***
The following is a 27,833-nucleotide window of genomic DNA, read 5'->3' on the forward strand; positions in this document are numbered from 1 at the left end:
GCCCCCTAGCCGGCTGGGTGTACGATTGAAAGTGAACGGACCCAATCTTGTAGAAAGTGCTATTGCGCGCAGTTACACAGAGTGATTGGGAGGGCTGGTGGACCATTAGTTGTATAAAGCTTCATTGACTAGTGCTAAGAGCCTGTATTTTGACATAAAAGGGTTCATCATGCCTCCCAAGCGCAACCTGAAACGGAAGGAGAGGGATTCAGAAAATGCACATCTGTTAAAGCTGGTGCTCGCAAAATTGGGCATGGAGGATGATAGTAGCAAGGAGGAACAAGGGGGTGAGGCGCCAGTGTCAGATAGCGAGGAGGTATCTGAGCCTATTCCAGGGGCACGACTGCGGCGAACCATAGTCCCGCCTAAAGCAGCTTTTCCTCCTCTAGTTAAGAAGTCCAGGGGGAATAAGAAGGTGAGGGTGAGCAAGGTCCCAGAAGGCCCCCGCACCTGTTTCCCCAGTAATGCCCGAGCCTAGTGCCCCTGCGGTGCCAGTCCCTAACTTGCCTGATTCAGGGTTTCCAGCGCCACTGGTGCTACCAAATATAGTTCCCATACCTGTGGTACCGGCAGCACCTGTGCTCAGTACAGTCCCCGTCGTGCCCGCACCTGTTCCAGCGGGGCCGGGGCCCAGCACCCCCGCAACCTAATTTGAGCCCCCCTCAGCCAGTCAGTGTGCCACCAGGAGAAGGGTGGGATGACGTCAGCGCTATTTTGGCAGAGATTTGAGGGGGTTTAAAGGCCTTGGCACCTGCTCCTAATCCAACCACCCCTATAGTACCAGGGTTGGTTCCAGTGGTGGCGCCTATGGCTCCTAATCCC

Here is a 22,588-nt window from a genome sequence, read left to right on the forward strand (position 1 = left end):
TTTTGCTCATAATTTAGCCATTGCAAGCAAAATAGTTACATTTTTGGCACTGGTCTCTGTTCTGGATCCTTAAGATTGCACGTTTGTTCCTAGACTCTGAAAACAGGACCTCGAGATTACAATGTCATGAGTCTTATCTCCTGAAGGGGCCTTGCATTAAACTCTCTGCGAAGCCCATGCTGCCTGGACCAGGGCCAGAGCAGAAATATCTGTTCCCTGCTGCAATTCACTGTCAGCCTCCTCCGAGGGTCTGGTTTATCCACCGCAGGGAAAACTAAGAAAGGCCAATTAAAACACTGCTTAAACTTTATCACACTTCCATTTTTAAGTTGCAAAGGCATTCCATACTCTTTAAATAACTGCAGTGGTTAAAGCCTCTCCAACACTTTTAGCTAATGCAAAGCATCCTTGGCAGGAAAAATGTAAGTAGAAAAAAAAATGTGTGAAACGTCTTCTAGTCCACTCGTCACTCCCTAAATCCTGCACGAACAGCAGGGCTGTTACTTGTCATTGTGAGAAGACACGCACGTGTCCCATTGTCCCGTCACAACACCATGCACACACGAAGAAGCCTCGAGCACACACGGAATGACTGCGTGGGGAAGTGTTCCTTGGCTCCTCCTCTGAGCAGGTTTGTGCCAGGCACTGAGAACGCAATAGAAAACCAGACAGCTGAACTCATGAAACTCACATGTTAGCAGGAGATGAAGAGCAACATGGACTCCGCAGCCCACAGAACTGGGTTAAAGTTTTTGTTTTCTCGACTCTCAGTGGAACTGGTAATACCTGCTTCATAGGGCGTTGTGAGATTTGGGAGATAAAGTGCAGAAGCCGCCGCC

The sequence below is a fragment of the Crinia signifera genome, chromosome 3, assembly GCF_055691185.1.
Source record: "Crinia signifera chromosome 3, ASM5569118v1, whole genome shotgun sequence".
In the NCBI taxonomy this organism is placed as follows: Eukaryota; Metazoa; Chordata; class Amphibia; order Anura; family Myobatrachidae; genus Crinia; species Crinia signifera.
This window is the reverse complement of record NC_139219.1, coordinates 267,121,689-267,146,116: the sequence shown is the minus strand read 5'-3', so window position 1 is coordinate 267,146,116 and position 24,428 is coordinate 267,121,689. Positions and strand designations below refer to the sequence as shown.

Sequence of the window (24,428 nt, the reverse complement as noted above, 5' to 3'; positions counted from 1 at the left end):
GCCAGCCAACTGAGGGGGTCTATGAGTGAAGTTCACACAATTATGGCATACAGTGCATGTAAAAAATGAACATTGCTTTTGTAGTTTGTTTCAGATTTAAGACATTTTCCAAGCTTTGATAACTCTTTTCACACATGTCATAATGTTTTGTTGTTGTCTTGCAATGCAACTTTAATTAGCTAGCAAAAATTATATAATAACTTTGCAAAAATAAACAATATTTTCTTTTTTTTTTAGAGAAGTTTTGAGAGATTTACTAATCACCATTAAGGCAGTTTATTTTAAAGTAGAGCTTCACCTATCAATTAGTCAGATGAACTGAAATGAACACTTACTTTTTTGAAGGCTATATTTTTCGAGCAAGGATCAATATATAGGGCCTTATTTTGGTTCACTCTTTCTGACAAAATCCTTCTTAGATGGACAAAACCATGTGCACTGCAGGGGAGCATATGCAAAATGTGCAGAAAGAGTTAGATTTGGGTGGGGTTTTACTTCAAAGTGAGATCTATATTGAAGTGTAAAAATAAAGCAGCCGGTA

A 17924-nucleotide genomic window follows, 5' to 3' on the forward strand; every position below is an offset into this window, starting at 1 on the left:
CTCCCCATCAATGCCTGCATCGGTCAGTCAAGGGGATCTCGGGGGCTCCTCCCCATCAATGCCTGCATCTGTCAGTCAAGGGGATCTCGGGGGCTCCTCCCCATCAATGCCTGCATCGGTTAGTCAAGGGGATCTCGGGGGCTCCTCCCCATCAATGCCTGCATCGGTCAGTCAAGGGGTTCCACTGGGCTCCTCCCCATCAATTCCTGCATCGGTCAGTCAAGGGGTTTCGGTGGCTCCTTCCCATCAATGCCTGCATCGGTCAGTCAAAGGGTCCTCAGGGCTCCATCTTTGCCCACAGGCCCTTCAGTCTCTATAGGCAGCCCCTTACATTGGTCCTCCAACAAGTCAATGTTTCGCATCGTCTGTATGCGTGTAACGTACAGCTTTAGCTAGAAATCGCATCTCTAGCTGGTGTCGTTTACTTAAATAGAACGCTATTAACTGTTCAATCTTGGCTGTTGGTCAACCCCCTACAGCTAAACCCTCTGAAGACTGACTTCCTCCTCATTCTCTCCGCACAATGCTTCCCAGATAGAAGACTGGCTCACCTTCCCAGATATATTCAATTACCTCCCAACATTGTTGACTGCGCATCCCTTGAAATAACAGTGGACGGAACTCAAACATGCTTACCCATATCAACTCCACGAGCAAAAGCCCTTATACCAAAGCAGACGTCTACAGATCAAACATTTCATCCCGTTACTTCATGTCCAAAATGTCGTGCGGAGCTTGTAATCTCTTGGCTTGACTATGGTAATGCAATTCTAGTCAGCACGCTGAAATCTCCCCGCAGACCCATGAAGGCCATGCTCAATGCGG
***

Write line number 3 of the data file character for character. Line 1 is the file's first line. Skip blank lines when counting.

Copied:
Here is a 22,588-nt window from a genome sequence, read left to right on the forward strand (position 1 = left end):